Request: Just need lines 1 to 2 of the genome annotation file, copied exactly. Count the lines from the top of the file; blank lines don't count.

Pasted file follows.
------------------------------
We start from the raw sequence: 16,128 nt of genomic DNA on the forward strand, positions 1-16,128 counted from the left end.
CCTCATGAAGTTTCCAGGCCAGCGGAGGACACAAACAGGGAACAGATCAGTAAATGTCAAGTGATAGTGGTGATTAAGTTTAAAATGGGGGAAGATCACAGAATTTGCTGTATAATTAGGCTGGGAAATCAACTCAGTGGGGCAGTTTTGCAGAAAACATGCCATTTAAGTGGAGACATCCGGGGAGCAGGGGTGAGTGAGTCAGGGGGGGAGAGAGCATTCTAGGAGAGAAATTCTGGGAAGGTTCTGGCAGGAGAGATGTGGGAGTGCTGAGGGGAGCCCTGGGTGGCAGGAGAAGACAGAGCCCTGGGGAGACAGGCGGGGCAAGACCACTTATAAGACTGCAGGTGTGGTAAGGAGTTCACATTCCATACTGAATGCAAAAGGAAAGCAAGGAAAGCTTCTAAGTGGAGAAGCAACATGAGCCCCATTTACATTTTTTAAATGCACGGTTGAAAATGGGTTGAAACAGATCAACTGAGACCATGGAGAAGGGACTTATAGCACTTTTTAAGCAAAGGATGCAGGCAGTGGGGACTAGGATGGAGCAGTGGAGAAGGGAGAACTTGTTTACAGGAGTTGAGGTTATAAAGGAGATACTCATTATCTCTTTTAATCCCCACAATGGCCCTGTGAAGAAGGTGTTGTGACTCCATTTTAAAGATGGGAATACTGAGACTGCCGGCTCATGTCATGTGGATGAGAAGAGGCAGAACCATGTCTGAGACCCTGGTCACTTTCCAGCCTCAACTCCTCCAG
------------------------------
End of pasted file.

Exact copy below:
We start from the raw sequence: 16,128 nt of genomic DNA on the forward strand, positions 1-16,128 counted from the left end.
CCTCATGAAGTTTCCAGGCCAGCGGAGGACACAAACAGGGAACAGATCAGTAAATGTCAAGTGATAGTGGTGATTAAGTTTAAAATGGGGGAAGATCACAGAATTTGCTGTATAATTAGGCTGGGAAATCAACTCAGTGGGGCAGTTTTGCAGAAAACATGCCATTTAAGTGGAGACATCCGGGGAGCAGGGGTGAGTGAGTCAGGGGGGGAGAGAGCATTCTAGGAGAGAAATTCTGGGAAGGTTCTGGCAGGAGAGATGTGGGAGTGCTGAGGGGAGCCCTGGGTGGCAGGAGAAGACAGAGCCCTGGGGAGACAGGCGGGGCAAGACCACTTATAAGACTGCAGGTGTGGTAAGGAGTTCACATTCCATACTGAATGCAAAAGGAAAGCAAGGAAAGCTTCTAAGTGGAGAAGCAACATGAGCCCCATTTACATTTTTTAAATGCACGGTTGAAAATGGGTTGAAACAGATCAACTGAGACCATGGAGAAGGGACTTATAGCACTTTTTAAGCAAAGGATGCAGGCAGTGGGGACTAGGATGGAGCAGTGGAGAAGGGAGAACTTGTTTACAGGAGTTGAGGTTATAAAGGAGATACTCATTATCTCTTTTAATCCCCACAATGGCCCTGTGAAGAAGGTGTTGTGACTCCATTTTAAAGATGGGAATACTGAGACTGCCGGCTCATGTCATGTGGATGAGAAGAGGCAGAACCATGTCTGAGACCCTGGTCACTTTCCAGCCTCAACTCCTCCAG